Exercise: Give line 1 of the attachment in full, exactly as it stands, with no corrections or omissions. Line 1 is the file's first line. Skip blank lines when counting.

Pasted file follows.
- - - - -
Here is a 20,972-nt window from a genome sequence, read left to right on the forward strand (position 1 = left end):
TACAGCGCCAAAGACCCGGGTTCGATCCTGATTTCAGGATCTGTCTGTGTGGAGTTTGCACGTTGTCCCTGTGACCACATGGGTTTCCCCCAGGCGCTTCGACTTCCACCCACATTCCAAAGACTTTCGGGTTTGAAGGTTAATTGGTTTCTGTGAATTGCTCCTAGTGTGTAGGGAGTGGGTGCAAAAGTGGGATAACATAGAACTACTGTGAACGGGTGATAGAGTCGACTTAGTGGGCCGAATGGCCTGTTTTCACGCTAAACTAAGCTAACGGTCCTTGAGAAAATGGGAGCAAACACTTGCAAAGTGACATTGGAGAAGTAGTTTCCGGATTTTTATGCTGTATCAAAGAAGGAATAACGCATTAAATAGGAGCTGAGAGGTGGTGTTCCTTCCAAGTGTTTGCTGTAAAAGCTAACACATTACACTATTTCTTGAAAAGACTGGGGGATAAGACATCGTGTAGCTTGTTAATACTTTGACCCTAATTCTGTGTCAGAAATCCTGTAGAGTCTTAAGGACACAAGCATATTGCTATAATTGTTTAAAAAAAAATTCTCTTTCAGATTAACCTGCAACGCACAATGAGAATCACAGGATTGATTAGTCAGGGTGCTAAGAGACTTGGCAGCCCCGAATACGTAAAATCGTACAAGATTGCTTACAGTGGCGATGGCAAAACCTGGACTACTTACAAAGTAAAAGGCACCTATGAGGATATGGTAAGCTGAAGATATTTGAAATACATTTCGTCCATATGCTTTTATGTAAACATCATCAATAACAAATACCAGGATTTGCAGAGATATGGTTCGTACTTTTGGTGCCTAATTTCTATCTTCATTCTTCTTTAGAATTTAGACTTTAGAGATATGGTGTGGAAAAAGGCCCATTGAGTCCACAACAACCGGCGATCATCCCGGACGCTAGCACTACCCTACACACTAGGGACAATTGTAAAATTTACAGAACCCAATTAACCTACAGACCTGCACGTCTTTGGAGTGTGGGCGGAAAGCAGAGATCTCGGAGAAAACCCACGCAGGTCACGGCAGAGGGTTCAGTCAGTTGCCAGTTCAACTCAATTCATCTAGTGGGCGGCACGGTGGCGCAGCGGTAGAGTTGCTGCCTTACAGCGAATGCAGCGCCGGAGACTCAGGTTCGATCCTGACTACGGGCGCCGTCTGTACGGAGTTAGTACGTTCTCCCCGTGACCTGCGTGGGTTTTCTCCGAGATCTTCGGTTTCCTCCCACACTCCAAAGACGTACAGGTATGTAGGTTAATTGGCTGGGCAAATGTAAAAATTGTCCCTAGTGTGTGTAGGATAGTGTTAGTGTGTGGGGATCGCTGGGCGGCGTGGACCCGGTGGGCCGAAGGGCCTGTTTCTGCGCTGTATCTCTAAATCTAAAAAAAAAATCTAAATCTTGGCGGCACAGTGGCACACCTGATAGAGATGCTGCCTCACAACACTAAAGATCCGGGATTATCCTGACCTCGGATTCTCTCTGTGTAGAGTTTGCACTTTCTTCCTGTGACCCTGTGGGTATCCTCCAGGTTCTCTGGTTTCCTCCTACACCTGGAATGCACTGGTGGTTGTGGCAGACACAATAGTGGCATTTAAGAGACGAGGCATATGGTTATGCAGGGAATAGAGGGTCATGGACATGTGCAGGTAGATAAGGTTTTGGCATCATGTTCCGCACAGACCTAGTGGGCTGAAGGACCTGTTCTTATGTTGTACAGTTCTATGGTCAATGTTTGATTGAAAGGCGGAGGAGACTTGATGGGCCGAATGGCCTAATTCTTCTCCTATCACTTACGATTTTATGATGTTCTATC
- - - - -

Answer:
Here is a 20,972-nt window from a genome sequence, read left to right on the forward strand (position 1 = left end):